As I consider the aspects of the district I represent, one thing that immediately stands out is art. Senate District 31 is home to many of the state’s most prominent art institutions and well known art districts. The Denver Art Museum and the Museum of Contemporary Art are located in the district. The Denver Center for the Performing Arts is home to the symphony, opera, ballet and an incredible company of actors with several stages upon which they all perform. One of the Denver art scene’s somewhat hidden little gems, the Kirkland Museum, is located just a few blocks from my house. And the Santa Fe Drive, Golden Triangle, Lower Downtown and River North districts of artist studios and galleries are all in Senate District 31. Finally, some of the best known works of public art are located here as well, such as the big blue bear at the Convention Center and those dancing space aliens along Speer Blvd.
Art isn’t just a luxury item for those who can afford tickets to the show. It isn’t just pretty to look at (except of course for that terrifying blue horse at DIA). Art is a commodity, and its production and consumption drives a burgeoning industry in our state. The Colorado Council on the Arts commissioned a recent study that found over 186,000 people in Colorado are employed in “creative industries” that generate over $6 billion in economic activity each year.
That’s why we’ve introduced a number of bills this session that are designed to support the arts. One bill, SB 10-158, would create the Creative Industries Division within the Office of Economic Development, and organize several state programs and offices dealing with art under one division for better coordination and collaboration. Another bill, HB 10-1180, aims to attract more film and television work to Colorado by expanding the criteria for performance-based incentives.
One of the bill I’ve introduced is SB 10-094, which clarifies an existing state law requiring that all state building projects put at least one percent of their construction costs towards public art. I want to make sure the rule applies regardless of new, creative funding mechanisms that are currently employed. A recent Attorney General opinion concluded that projects constructed using certificates of participation were not subject to the 1 percent for art requirement. SB 94 closes that inadvertent loophole, and I’m pleased to report that the Senate passed the bill on Friday, March 12, 2010.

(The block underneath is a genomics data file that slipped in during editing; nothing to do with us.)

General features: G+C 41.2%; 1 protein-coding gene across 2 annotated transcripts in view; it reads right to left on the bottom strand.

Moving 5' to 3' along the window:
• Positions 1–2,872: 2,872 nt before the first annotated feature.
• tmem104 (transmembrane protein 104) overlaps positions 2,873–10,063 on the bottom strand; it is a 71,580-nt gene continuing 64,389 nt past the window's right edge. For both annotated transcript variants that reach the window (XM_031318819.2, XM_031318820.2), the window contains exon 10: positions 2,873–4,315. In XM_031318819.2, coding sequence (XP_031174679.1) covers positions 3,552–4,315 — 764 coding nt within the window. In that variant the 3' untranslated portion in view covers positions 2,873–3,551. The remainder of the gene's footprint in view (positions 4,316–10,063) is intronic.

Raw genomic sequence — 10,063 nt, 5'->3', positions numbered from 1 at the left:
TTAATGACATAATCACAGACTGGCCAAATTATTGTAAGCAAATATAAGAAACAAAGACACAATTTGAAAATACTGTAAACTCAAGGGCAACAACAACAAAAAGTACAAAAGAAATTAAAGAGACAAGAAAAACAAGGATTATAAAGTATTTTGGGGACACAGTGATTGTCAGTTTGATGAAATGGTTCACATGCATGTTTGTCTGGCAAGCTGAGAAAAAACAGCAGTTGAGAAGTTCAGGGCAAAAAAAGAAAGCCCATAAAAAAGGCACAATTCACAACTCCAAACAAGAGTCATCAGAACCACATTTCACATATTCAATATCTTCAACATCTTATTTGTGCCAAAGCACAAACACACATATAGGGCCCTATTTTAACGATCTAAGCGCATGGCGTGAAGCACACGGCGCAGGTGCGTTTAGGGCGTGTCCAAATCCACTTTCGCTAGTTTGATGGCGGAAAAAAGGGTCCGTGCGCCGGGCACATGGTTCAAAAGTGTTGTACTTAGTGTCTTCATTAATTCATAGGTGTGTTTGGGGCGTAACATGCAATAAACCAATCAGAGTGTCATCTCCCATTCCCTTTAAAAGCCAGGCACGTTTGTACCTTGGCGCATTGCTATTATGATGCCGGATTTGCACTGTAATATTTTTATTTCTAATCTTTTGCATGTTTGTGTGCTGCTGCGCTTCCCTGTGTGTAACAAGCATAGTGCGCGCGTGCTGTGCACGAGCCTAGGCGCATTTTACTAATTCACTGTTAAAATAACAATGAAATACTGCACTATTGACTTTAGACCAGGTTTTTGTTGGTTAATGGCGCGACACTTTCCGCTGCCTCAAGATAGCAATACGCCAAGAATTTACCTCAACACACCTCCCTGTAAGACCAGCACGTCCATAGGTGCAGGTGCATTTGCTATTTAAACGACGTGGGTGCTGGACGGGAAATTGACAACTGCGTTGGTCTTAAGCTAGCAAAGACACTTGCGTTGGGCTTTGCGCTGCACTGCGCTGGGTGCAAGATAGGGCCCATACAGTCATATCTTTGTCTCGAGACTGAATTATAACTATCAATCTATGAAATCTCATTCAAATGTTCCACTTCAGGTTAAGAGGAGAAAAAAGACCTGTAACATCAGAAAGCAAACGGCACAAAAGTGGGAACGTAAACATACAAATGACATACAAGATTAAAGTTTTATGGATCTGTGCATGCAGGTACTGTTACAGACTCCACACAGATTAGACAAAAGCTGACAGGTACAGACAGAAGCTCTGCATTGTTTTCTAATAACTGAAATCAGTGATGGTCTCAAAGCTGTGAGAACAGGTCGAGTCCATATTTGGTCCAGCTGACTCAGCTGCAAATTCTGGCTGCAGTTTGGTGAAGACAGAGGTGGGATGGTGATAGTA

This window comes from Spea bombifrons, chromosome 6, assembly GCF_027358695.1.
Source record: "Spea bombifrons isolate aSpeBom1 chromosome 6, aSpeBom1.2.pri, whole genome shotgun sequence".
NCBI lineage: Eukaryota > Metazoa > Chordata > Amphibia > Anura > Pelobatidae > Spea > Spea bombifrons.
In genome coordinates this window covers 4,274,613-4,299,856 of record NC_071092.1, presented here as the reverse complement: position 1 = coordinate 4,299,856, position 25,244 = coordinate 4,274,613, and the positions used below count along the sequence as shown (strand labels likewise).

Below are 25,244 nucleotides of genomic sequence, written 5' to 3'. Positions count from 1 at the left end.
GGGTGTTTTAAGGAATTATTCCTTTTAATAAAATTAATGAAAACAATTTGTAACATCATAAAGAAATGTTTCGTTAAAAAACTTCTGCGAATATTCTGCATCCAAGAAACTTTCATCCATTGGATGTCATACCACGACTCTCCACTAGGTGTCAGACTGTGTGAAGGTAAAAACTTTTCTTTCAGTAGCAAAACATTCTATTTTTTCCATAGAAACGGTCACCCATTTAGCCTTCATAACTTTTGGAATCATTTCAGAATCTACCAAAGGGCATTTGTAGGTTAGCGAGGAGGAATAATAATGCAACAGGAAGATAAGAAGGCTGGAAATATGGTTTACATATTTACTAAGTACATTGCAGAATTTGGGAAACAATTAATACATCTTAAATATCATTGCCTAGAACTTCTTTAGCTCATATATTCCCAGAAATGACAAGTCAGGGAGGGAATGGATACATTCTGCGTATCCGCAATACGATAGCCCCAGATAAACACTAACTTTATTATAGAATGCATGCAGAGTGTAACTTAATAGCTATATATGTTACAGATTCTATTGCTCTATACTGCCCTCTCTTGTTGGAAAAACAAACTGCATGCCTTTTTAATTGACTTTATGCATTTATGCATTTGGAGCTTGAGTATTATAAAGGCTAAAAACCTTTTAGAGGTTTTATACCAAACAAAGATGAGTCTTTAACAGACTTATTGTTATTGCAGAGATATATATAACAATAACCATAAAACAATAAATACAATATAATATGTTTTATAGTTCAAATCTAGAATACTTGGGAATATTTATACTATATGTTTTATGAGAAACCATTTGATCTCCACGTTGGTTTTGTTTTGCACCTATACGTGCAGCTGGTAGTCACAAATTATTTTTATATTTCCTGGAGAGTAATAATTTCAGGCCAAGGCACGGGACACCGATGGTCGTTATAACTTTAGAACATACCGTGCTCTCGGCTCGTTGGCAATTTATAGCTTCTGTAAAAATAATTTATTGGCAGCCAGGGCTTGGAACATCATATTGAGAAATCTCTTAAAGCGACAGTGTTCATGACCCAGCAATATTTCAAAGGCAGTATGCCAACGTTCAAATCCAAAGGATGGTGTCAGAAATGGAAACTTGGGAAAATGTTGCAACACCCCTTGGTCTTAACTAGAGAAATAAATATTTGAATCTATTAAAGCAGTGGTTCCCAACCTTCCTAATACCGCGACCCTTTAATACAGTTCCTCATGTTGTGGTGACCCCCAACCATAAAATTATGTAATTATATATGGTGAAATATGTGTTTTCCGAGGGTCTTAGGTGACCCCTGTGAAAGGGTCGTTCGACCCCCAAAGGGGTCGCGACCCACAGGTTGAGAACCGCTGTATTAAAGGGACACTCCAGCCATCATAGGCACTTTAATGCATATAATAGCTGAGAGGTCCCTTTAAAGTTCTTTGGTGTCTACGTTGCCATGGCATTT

This means that new buildings on Colorado’s public university campuses built using “COPs” will include public art, just as other state buildings that were financed in older, more traditional ways. The first thing prospective students consider when visiting a campus is the way it looks and feels. Colorado’s campuses must be attractive and measure up to competing schools in other states so that we can recruit and retain great students. Most importantly, requiring that all new public buildings have places for art supports our state’s artists and helps create and support a thriving artistic community. One percent of construction costs is a small price to pay for a positive impact that lasts a long time.
I am also sponsoring HB 10-1273, which would add a high school art course as a statewide graduation requirement for students. I believe that every student should be exposed to visual and performing arts in school and have an opportunity to explore her or his interest in them. I believe that art has an intrinsic value, but there are also practical reasons why I think every student in Colorado’s public schools should take an art class. Art gives kids who may struggle with the academic curriculum an opportunity to express themselves more freely in one of their classes. Giving such students a connection to arts education has been shown to improve performance in all subjects. Exposure to art has also been proven to change the brain to increase attention span. Since art is not graded in terms of “correct” or “incorrect,” it gives all students the chance to create something of value to boost their confidence. Those are all reasons why, according to a 2008 study of arts education in Colorado public schools and a Dana Foundation summit, schools with art education enjoy higher academic achievement and lower dropout rates.
The purpose of public education is to expand opportunity for all students. It is vital that we give every student in our school system the chance to explore undiscovered talents in theater, fashion, dance, music, design, film or photography. It could give a student who might have otherwise dropped out a new reason to stay invested in school and go on to college. At the very least it may create a new generation of theatre patrons or volunteers. The benefits of supporting arts in public schools are shared by everyone.
Art is the glue that binds our culture together. It unites us, challenges us, and moves us forward. It gives us a sense of place in history as well as a legacy and most pertinent in these troubled economic times, it creates jobs. Art is vital to Senate District 31, and all of Colorado.